In April 2011, the NHL announced that it had agreed with NBC on a 10-year deal to broadcast hockey in the United States. The deal saw the league land roughly $200 million annually and was heralded as an end to the days of hockey being a second-class sport on American television. It was a big deal for U.S. teams.
But a new Canadian television deal, announced by the league on Tuesday morning, is even bigger news for clubs south of the border.
Why is it such a big deal?
For starters, because the new 12-year deal with Rogers Communications that the NHL revealed this morning is for huge money: $5.232 billion, more than double the total dollar commitment from NBC.
And thanks to the NHL’s policy of distributing centrally generated revenue (such as national television deals), every team in the United States gets a cut of that money.
Of course, American hockey teams have always been given a share of Canadian national television revenues, but never has that share been so rich. Sports Business Journal's excellent Chris Botta reported that the national TV rights under the old deal were worth approximately $190 million, split between TSN, CBC and RDS.
As it turns out, the actual average yearly value of the new Canadian deal is more than $400 million. Rogers Sportsnet revealed that the deal between their network and the NHL gradually ramps up, “starting at just over $300 million next year then increasing gradually to more than $500 million in the final year.”
How much money does that mean for every NHL team? While all clubs get a share, that money isn’t divided evenly. TSN’s Darren Dreger reports that Canadian clubs will get a portion of those dollars off the top.
That means that what would have worked out to roughly $14.5 million per team will be disproportionately handed over to teams north of the border.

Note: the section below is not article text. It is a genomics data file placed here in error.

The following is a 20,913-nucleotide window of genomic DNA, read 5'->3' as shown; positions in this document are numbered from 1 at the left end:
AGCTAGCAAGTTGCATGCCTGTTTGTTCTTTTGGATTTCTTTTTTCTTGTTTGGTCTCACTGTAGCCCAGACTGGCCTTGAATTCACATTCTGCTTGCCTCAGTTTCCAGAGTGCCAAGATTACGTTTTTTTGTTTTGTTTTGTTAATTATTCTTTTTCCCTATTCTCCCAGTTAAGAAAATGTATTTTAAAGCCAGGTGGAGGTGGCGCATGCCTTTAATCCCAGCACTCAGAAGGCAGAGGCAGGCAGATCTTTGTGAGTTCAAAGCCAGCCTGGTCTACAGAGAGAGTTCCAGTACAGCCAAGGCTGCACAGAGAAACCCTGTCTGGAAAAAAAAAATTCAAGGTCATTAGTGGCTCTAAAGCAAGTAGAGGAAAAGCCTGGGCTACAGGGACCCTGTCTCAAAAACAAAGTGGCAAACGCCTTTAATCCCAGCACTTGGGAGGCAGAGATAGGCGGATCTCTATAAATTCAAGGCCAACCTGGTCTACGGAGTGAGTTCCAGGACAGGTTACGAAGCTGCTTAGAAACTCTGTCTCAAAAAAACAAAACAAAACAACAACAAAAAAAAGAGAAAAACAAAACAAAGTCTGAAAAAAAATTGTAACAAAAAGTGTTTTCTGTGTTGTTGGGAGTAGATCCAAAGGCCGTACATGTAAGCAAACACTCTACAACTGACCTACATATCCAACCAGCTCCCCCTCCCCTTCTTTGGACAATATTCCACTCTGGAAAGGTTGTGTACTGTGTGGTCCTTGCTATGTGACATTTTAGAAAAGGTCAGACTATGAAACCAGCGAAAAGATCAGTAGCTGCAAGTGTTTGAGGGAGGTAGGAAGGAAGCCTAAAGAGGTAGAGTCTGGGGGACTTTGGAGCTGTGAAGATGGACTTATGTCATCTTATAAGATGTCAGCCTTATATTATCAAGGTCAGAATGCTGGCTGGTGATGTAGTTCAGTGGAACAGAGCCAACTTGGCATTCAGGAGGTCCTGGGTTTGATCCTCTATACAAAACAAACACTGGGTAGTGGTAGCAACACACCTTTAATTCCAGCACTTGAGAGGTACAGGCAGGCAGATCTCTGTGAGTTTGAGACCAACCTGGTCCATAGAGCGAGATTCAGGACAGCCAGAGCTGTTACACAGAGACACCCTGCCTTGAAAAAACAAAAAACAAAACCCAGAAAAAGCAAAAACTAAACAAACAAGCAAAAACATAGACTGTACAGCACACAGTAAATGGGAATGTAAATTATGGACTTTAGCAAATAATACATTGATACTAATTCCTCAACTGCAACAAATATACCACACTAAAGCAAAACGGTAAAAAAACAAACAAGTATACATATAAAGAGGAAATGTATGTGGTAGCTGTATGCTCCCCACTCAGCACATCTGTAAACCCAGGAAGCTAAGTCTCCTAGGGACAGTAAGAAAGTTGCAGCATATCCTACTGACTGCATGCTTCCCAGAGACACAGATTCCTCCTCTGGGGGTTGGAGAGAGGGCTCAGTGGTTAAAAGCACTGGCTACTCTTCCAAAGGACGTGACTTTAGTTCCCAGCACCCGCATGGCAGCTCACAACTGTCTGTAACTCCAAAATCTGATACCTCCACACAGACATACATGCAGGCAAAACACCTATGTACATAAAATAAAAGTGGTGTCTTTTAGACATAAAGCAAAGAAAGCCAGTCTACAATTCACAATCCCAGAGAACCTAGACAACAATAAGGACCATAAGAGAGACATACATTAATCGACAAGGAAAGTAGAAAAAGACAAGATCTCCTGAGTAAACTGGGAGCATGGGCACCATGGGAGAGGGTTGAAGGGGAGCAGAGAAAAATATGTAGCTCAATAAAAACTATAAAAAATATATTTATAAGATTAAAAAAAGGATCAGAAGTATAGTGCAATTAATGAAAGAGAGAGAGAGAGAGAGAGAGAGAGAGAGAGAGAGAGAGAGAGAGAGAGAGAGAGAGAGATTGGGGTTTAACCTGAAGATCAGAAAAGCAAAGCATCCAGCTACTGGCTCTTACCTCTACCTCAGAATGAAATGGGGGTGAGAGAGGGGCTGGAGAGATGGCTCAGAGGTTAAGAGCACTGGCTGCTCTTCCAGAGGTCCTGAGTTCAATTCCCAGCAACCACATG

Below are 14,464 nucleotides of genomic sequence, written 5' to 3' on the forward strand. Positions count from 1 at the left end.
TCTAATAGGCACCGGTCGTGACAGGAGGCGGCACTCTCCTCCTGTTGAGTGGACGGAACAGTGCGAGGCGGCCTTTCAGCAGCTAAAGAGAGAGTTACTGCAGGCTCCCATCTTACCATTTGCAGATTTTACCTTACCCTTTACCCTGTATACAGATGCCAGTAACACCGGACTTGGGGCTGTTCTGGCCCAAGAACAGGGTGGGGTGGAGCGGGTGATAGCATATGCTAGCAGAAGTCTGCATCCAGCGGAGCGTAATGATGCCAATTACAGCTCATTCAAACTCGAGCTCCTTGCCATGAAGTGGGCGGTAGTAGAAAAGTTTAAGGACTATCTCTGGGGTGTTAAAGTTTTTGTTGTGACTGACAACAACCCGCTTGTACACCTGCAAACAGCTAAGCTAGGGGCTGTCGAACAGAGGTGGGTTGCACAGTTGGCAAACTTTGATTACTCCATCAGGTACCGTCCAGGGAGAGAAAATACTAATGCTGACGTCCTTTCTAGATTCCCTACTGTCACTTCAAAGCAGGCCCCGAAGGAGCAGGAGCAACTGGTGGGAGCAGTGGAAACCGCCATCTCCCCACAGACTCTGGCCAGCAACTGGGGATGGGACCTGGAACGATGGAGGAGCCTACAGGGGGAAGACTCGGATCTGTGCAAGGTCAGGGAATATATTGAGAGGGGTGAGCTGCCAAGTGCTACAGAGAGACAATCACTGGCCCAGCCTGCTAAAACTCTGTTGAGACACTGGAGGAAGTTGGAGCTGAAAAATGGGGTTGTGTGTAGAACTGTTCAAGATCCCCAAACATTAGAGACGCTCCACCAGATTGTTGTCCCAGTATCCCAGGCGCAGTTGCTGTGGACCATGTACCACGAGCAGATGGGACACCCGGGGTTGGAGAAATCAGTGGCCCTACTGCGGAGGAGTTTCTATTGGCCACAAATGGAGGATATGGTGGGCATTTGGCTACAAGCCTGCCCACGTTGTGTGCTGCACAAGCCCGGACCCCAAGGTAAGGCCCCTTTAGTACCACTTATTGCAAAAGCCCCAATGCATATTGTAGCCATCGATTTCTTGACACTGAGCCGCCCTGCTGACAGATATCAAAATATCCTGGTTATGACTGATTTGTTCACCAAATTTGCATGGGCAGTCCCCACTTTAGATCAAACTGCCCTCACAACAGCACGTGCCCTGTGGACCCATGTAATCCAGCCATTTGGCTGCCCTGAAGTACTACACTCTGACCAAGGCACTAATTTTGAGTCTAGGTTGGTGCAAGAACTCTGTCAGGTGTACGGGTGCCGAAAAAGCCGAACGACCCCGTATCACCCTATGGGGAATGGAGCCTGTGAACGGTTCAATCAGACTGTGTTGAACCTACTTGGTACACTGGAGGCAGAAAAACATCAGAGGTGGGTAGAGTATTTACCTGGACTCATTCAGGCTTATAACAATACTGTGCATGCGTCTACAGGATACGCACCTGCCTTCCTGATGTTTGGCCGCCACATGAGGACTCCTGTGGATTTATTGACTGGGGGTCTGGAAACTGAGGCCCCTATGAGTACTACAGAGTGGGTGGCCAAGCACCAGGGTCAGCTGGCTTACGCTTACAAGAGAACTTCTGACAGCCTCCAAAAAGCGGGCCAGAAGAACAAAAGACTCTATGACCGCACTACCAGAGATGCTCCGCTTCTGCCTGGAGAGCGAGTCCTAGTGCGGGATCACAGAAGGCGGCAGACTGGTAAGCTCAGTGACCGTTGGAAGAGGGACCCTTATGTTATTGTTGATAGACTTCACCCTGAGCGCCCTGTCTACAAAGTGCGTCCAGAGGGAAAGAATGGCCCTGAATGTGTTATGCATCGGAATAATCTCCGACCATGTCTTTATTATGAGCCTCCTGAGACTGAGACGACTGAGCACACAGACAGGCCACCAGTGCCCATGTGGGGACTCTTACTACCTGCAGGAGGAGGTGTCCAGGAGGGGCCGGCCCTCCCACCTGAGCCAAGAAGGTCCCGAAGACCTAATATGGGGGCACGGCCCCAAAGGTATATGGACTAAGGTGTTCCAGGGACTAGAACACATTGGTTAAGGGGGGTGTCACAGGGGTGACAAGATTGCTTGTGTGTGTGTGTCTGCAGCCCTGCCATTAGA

Still, the money is significant. Doug MacLean, the former general manager of the Columbus Blue Jackets and now a hockey analyst for Sportsnet, suggested on that channel’s Hockey Central that the money involved boils down to between $7 and $10 million per year for a team like Columbus.
If he’s right, that means American teams could earn more money off the Canadian deal than they do off the NHL’s U.S. national television agreement.
Naturally, the salary cap will be going up as a result of the deal, though the biggest increase likely won’t come for two years. The cap each season is based on revenues from the year before it, and as this deal doesn’t kick in until next year, that means the big spike (absent other factors) should land in the 2015-16 season.
But even with the salary cap going up, it won’t go up the same amount that revenue does. The players and owners split dollars 50/50 after certain expenses are removed from the equation, so something like a $10 million per team increase in revenue will correspond with a cap increase south of $5 million.
That’s good news for all NHL owners, but especially so for small-market teams with narrow profit margins. For teams like the Phoenix Coyotes that are just barely hanging on, this new money is a godsend.